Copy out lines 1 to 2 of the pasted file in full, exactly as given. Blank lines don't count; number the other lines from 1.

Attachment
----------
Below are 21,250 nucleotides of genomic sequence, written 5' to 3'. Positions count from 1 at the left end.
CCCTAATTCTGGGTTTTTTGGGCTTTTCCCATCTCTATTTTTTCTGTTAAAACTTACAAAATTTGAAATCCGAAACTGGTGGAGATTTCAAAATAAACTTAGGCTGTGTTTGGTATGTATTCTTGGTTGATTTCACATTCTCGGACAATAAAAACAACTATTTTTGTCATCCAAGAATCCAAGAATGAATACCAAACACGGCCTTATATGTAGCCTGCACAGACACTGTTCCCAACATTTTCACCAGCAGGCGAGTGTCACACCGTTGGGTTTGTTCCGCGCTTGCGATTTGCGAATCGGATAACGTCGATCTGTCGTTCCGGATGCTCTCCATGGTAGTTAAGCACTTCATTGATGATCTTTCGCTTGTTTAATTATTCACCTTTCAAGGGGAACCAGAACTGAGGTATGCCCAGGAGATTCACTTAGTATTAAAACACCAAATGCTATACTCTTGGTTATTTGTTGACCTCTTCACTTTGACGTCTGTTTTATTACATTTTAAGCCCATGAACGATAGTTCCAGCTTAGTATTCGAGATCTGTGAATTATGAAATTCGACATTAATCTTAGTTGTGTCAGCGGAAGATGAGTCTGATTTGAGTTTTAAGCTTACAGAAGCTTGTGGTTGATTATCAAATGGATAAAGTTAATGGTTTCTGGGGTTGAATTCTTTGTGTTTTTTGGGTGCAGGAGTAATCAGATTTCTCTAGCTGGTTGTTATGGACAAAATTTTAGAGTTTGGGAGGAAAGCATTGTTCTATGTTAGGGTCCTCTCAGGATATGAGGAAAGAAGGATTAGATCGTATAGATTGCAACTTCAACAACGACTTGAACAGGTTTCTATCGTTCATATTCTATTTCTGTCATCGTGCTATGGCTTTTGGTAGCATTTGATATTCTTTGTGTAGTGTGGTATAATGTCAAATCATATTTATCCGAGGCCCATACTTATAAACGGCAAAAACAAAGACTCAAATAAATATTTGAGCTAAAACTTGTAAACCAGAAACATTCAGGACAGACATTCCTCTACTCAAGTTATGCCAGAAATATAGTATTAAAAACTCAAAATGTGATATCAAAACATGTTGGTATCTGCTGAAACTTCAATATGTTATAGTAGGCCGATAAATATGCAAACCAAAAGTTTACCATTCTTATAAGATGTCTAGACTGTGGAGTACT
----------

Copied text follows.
Below are 21,250 nucleotides of genomic sequence, written 5' to 3'. Positions count from 1 at the left end.
CCCTAATTCTGGGTTTTTTGGGCTTTTCCCATCTCTATTTTTTCTGTTAAAACTTACAAAATTTGAAATCCGAAACTGGTGGAGATTTCAAAATAAACTTAGGCTGTGTTTGGTATGTATTCTTGGTTGATTTCACATTCTCGGACAATAAAAACAACTATTTTTGTCATCCAAGAATCCAAGAATGAATACCAAACACGGCCTTATATGTAGCCTGCACAGACACTGTTCCCAACATTTTCACCAGCAGGCGAGTGTCACACCGTTGGGTTTGTTCCGCGCTTGCGATTTGCGAATCGGATAACGTCGATCTGTCGTTCCGGATGCTCTCCATGGTAGTTAAGCACTTCATTGATGATCTTTCGCTTGTTTAATTATTCACCTTTCAAGGGGAACCAGAACTGAGGTATGCCCAGGAGATTCACTTAGTATTAAAACACCAAATGCTATACTCTTGGTTATTTGTTGACCTCTTCACTTTGACGTCTGTTTTATTACATTTTAAGCCCATGAACGATAGTTCCAGCTTAGTATTCGAGATCTGTGAATTATGAAATTCGACATTAATCTTAGTTGTGTCAGCGGAAGATGAGTCTGATTTGAGTTTTAAGCTTACAGAAGCTTGTGGTTGATTATCAAATGGATAAAGTTAATGGTTTCTGGGGTTGAATTCTTTGTGTTTTTTGGGTGCAGGAGTAATCAGATTTCTCTAGCTGGTTGTTATGGACAAAATTTTAGAGTTTGGGAGGAAAGCATTGTTCTATGTTAGGGTCCTCTCAGGATATGAGGAAAGAAGGATTAGATCGTATAGATTGCAACTTCAACAACGACTTGAACAGGTTTCTATCGTTCATATTCTATTTCTGTCATCGTGCTATGGCTTTTGGTAGCATTTGATATTCTTTGTGTAGTGTGGTATAATGTCAAATCATATTTATCCGAGGCCCATACTTATAAACGGCAAAAACAAAGACTCAAATAAATATTTGAGCTAAAACTTGTAAACCAGAAACATTCAGGACAGACATTCCTCTACTCAAGTTATGCCAGAAATATAGTATTAAAAACTCAAAATGTGATATCAAAACATGTTGGTATCTGCTGAAACTTCAATATGTTATAGTAGGCCGATAAATATGCAAACCAAAAGTTTACCATTCTTATAAGATGTCTAGACTGTGGAGTACT